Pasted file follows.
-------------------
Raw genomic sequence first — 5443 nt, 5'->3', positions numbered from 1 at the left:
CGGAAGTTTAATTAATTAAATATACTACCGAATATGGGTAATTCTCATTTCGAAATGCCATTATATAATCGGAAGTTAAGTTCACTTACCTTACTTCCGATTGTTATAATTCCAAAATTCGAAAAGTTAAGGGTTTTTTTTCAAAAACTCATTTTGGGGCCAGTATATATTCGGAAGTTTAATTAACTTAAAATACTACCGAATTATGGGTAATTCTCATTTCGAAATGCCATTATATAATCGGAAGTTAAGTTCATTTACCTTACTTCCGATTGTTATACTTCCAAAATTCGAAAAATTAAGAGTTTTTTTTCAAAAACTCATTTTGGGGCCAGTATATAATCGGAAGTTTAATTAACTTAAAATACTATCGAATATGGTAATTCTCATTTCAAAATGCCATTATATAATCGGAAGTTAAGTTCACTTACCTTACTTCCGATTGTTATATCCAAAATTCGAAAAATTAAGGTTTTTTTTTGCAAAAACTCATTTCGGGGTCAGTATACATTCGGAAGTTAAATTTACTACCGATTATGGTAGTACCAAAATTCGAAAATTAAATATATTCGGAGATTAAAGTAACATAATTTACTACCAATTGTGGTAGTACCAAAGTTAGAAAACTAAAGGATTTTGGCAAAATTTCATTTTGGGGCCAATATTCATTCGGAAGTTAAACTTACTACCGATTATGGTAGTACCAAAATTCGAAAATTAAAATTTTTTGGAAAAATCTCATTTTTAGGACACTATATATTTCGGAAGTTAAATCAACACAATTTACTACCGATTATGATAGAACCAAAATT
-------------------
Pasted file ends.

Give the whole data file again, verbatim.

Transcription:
Raw genomic sequence first — 5443 nt, 5'->3', positions numbered from 1 at the left:
CGGAAGTTTAATTAATTAAATATACTACCGAATATGGGTAATTCTCATTTCGAAATGCCATTATATAATCGGAAGTTAAGTTCACTTACCTTACTTCCGATTGTTATAATTCCAAAATTCGAAAAGTTAAGGGTTTTTTTTCAAAAACTCATTTTGGGGCCAGTATATATTCGGAAGTTTAATTAACTTAAAATACTACCGAATTATGGGTAATTCTCATTTCGAAATGCCATTATATAATCGGAAGTTAAGTTCATTTACCTTACTTCCGATTGTTATACTTCCAAAATTCGAAAAATTAAGAGTTTTTTTTCAAAAACTCATTTTGGGGCCAGTATATAATCGGAAGTTTAATTAACTTAAAATACTATCGAATATGGTAATTCTCATTTCAAAATGCCATTATATAATCGGAAGTTAAGTTCACTTACCTTACTTCCGATTGTTATATCCAAAATTCGAAAAATTAAGGTTTTTTTTTGCAAAAACTCATTTCGGGGTCAGTATACATTCGGAAGTTAAATTTACTACCGATTATGGTAGTACCAAAATTCGAAAATTAAATATATTCGGAGATTAAAGTAACATAATTTACTACCAATTGTGGTAGTACCAAAGTTAGAAAACTAAAGGATTTTGGCAAAATTTCATTTTGGGGCCAATATTCATTCGGAAGTTAAACTTACTACCGATTATGGTAGTACCAAAATTCGAAAATTAAAATTTTTTGGAAAAATCTCATTTTTAGGACACTATATATTTCGGAAGTTAAATCAACACAATTTACTACCGATTATGATAGAACCAAAATT